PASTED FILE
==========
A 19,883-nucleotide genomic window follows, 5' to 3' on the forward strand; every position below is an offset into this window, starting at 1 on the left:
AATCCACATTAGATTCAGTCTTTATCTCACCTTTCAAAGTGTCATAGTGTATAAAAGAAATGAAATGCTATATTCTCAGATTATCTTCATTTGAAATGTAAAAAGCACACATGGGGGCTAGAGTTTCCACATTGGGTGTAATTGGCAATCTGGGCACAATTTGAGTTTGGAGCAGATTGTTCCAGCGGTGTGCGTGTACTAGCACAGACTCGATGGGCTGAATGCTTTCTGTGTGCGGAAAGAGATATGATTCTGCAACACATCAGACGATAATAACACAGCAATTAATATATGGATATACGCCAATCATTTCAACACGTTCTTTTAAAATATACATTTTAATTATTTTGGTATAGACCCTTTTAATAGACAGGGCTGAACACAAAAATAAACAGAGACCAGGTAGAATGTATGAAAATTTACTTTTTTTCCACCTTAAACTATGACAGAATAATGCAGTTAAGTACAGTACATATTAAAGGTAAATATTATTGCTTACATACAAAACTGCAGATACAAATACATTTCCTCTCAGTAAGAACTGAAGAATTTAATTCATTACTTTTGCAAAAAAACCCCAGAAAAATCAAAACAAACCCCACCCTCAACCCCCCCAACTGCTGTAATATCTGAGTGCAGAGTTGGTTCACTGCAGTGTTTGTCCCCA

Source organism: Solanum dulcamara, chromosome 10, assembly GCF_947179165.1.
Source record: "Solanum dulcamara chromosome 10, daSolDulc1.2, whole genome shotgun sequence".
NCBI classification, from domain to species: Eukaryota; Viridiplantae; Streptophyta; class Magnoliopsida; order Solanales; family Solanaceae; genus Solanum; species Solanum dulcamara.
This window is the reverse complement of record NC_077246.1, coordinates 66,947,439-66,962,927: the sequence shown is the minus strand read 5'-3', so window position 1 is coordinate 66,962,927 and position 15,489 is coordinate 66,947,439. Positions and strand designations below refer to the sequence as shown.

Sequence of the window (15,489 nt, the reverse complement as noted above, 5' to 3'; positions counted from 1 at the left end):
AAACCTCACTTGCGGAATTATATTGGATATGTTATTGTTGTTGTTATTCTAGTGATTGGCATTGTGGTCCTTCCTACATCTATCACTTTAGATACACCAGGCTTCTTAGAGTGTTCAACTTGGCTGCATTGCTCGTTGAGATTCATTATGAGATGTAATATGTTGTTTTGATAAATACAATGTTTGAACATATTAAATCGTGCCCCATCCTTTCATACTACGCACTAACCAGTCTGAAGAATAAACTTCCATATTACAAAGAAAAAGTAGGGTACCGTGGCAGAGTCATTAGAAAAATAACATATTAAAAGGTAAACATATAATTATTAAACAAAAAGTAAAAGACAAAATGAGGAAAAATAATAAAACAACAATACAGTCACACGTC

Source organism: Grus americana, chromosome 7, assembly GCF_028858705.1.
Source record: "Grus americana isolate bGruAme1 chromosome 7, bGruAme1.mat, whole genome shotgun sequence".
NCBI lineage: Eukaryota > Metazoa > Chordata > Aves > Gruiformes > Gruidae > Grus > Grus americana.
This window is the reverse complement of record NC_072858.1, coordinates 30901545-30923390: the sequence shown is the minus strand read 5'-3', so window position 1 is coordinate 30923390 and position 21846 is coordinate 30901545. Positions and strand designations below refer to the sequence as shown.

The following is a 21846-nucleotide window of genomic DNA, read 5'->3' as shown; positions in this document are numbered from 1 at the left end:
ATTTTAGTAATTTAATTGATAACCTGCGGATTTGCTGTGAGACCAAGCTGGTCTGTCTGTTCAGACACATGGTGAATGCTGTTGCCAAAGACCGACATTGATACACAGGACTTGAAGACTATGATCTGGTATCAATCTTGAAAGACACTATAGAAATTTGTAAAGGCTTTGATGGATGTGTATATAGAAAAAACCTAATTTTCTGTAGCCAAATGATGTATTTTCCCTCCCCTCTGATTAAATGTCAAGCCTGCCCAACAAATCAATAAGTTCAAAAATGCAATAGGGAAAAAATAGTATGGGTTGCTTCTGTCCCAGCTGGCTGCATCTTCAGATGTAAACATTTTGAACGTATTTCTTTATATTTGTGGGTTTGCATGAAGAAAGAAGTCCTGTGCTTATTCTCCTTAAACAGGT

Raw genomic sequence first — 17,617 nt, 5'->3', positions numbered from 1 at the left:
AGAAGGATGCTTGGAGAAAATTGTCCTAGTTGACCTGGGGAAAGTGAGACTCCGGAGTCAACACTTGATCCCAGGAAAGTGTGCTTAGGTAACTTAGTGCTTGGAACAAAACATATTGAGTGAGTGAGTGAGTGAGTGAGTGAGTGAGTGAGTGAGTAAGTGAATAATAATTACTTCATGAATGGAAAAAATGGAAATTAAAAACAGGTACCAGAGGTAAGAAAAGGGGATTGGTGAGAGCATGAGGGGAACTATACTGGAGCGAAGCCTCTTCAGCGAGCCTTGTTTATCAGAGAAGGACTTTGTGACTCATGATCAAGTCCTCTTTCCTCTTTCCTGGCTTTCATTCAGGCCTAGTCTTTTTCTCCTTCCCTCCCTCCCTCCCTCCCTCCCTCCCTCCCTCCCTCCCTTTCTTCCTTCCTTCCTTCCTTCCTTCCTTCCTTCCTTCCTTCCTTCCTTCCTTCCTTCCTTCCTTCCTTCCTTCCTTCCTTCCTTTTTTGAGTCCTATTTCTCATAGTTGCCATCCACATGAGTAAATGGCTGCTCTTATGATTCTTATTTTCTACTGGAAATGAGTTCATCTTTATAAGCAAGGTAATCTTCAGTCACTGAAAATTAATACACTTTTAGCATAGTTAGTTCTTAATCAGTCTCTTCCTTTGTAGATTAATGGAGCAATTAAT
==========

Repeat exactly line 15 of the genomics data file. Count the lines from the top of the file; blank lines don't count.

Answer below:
Raw genomic sequence first — 17,617 nt, 5'->3', positions numbered from 1 at the left: